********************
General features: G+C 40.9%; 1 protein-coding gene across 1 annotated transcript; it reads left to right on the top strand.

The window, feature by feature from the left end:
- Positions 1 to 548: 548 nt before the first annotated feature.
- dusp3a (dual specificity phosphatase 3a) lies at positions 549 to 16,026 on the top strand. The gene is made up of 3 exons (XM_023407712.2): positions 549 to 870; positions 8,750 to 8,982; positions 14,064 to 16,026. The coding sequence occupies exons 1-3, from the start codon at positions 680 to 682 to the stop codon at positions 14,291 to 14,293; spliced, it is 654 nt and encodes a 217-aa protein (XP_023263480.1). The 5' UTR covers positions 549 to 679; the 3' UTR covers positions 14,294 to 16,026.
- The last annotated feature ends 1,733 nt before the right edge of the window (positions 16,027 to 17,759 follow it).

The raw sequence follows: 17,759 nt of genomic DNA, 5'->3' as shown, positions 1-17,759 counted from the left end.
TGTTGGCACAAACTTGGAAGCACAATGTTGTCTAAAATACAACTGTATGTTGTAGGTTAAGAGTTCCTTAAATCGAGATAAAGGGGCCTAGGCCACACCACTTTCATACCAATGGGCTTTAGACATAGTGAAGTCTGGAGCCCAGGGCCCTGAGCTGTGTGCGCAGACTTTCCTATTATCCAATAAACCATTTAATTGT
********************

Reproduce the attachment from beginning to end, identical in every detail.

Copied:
General features: G+C 40.9%; 1 protein-coding gene across 1 annotated transcript; it reads left to right on the top strand.

The window, feature by feature from the left end:
- Positions 1 to 548: 548 nt before the first annotated feature.
- dusp3a (dual specificity phosphatase 3a) lies at positions 549 to 16,026 on the top strand. The gene is made up of 3 exons (XM_023407712.2): positions 549 to 870; positions 8,750 to 8,982; positions 14,064 to 16,026. The coding sequence occupies exons 1-3, from the start codon at positions 680 to 682 to the stop codon at positions 14,291 to 14,293; spliced, it is 654 nt and encodes a 217-aa protein (XP_023263480.1). The 5' UTR covers positions 549 to 679; the 3' UTR covers positions 14,294 to 16,026.
- The last annotated feature ends 1,733 nt before the right edge of the window (positions 16,027 to 17,759 follow it).

The raw sequence follows: 17,759 nt of genomic DNA, 5'->3' as shown, positions 1-17,759 counted from the left end.
TGTTGGCACAAACTTGGAAGCACAATGTTGTCTAAAATACAACTGTATGTTGTAGGTTAAGAGTTCCTTAAATCGAGATAAAGGGGCCTAGGCCACACCACTTTCATACCAATGGGCTTTAGACATAGTGAAGTCTGGAGCCCAGGGCCCTGAGCTGTGTGCGCAGACTTTCCTATTATCCAATAAACCATTTAATTGT